Looking for an escape from pandemic-induced monotony? Explore the digital art-science exhibition, “Art’s Work in the Age of Biotechnology,” featuring a “first-person eater game” and an attempt to fuse yeast cells with human cells, among other curious works of art.
Life at all scales combines with interactive displays in an online environment where artists fuse their creativity and scientific expertise to tackle some of the more salient questions raised by the growth of biotechnology.
Walk through a virtual fancy dinner where each elaborate course reveals the increasingly complex ways in which biotech intertwines with our food supply. With the tagline “we have always been biohackers,” the artist explores the long history of human’s manipulation of other organisms for our sustenance.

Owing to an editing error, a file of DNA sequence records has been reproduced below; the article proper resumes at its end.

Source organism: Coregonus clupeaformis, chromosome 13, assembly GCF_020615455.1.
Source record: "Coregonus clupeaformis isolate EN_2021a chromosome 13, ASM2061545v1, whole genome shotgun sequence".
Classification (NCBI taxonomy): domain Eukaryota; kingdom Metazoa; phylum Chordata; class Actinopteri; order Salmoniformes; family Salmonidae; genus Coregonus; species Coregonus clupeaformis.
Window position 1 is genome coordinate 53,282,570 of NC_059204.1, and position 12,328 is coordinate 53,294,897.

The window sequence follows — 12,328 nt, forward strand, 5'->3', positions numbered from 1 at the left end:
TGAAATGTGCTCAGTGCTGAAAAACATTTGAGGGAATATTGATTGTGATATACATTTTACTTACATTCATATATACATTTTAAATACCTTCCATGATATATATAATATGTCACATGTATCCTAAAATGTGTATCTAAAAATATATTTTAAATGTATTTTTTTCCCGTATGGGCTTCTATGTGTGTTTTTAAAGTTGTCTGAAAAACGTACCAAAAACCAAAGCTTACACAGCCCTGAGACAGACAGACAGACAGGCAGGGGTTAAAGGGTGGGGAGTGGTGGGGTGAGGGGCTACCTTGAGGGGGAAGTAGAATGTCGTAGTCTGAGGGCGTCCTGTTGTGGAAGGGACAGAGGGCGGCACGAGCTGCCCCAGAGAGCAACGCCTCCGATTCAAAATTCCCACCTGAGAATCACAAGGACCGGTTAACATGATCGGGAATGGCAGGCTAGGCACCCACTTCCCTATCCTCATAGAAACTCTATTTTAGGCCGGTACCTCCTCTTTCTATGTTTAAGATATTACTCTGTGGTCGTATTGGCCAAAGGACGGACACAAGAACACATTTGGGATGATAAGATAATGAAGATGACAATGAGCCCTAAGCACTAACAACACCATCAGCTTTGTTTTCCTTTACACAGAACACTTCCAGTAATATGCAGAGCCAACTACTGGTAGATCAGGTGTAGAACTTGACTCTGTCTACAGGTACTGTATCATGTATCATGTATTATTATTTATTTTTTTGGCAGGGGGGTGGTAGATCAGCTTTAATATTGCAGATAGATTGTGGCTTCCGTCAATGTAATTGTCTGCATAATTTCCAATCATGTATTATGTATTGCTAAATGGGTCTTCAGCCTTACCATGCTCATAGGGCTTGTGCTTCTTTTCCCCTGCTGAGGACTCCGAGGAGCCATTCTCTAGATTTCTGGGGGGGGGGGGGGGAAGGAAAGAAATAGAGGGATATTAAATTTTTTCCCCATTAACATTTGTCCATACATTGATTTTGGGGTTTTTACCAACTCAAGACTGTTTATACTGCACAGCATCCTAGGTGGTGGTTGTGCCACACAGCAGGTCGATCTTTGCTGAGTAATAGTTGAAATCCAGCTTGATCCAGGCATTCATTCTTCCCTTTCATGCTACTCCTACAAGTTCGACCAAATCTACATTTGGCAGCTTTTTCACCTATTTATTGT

Another piece, “Cellumonials,” takes the connection between humans and our biology further through a performance reflecting on humanity’s relationships with our cells. Their meditation ponders the notion that “your gut is a galaxy where microbes are more abundant than stars,” including many microbes of viral origin.
The exhibit was curated by Hannah Star Rogers, a visiting scholar at Pitt’s Center for Bioethics and Law. Elizabeth Pitts, assistant professor of English in the Kenneth P. Dietrich School of Arts and Sciences, served as exhibition director. The project was funding through a Pitt Seed Grant and the Research, Ethics and Society Initiative of the Office of the Senior Vice Chancellor for Research.
This content was written by Justin P. Jones, a student reporter for Pittwire.